Today, the 23rd of September, it would be 38 years since Marcos declared Martial Law, plunging our country into its darkest years in recent memory, but also laying the foundations for its moment of glory.
Many of us weren’t even born yet.
We asked one of the staunchest advocates against Martial Law, the songstress Leah Navarro, to write about her memory of that fateful day:
Seriously, it was scary. When I woke up that morning to get ready for school (4am), it was troubling that my little transistor (yeah, transistor) radio couldn’t get any stations and there was nothing on TV. Something was up.
My sister and I used to wait for the school bus to pick us up outside Crame. We’d get there very early, at 5am usually, so it was a little before dawn. Our alarm grew as we watched a lot of Metrocom vehicles deploy from the camp. Later that morning at school, the nuns told us that martial law had been declared. Those of us who understood cried as we sang the national anthem, the STC faculty insisted that the flag be raised only to half staff. That night, I think, was when they broadcast Marcos’ announcement. Check it out on YouTube. It’s scarier on video than the photo.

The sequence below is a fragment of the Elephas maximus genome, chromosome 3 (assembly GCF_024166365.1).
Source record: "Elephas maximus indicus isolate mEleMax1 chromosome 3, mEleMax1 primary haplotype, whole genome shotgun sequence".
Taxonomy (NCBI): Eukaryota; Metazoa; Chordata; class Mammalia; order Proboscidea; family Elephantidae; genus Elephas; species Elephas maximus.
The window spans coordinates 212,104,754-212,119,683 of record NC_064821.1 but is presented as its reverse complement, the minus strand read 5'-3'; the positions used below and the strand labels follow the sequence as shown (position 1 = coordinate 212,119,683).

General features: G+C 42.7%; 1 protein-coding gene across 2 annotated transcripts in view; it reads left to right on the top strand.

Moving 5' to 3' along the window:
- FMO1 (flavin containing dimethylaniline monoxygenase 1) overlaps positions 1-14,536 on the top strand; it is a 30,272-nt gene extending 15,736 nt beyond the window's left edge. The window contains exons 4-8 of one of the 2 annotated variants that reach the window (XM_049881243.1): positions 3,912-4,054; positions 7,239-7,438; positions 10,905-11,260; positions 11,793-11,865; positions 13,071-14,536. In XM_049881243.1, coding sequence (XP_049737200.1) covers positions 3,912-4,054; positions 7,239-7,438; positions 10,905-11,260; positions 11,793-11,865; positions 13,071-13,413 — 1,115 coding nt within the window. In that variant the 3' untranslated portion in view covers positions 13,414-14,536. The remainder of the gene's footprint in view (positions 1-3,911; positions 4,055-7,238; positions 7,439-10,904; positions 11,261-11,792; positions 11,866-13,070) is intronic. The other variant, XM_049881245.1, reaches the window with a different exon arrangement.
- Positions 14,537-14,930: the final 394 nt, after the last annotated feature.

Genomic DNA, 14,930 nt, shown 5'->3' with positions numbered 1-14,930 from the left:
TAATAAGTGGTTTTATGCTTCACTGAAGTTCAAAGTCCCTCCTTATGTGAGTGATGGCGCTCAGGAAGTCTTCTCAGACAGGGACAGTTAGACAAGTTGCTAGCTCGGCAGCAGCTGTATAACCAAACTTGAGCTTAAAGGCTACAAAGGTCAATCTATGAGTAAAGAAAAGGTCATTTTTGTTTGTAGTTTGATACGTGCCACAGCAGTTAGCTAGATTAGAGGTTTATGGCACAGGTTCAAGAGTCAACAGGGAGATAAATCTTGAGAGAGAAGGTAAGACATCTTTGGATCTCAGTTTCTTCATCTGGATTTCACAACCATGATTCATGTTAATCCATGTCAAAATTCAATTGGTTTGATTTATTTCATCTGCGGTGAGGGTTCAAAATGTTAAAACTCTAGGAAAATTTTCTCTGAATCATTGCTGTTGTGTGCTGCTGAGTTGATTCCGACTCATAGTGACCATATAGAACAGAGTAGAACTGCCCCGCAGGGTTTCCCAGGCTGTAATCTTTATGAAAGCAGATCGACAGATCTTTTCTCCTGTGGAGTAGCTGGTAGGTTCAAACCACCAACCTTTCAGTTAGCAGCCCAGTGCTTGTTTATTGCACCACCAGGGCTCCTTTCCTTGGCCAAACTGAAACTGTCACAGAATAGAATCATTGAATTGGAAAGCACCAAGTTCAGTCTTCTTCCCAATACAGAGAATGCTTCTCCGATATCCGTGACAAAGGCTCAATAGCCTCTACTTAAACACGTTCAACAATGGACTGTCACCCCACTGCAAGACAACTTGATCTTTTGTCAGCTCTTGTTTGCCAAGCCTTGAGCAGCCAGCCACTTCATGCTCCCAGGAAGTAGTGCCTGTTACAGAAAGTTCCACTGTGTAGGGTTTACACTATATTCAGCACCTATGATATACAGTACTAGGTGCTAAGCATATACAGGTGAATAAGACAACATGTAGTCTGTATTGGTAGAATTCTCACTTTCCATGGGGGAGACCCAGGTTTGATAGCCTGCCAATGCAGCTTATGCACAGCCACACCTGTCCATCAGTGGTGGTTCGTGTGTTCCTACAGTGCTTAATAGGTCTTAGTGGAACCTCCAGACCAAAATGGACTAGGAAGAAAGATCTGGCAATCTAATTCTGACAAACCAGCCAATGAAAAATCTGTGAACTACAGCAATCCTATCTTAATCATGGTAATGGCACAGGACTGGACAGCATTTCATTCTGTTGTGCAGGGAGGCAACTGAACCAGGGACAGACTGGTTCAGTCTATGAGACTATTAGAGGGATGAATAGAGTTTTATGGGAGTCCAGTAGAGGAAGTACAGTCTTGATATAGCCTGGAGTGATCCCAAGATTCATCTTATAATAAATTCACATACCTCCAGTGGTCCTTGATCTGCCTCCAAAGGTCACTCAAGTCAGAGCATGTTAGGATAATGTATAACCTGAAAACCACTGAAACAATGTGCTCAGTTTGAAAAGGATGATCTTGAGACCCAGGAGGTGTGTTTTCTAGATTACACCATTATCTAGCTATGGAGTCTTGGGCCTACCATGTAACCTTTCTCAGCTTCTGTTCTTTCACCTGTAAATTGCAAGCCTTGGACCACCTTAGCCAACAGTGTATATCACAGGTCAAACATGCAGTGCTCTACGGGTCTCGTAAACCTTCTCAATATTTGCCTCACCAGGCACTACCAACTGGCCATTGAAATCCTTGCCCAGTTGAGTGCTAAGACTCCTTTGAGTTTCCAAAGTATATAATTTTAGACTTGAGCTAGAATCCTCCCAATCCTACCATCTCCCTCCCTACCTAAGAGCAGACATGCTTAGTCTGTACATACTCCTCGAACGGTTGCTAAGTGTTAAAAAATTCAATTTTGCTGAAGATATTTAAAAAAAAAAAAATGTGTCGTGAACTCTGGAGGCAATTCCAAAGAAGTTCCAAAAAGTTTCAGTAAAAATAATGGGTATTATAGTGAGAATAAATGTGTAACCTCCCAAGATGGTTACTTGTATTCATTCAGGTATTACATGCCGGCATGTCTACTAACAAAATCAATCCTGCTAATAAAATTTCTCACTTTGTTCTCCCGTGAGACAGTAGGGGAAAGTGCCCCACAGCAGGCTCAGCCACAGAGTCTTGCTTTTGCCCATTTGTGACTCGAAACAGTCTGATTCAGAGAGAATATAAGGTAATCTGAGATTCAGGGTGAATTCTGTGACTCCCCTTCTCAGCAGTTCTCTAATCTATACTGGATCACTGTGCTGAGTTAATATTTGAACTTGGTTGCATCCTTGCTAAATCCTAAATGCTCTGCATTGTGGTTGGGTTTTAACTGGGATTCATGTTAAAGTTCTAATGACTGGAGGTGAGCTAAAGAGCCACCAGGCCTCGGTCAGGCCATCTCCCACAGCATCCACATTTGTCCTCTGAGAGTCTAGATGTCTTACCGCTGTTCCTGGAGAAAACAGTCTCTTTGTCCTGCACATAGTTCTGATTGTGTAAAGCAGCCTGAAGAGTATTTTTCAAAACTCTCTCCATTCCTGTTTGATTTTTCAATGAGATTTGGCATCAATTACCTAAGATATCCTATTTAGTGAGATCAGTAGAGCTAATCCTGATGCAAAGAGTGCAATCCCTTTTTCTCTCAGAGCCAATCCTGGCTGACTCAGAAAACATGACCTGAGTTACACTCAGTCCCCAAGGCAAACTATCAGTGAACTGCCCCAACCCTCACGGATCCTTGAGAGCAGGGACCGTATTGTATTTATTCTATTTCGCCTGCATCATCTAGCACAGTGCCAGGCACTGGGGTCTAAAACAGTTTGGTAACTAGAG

My Mom lost her job because they closed down MBC, Channel 11. We had to live with the 12-4am curfew and the travel ban (that’s how the Inter-Village Basketball tournament started, rich kids couldn’t travel abroad for summer vacation), controlled media, controlled everything. The Filipino people, in general, soon developed a sort of Stockholm syndrome and quietly acquiesced.
Later on, when I began singing, I got to see how the powerful lived when I met the Marcos kids. But that’s another story.
Where were you when Martial Law was declared? What is your strongest memory from the days of Martial Law?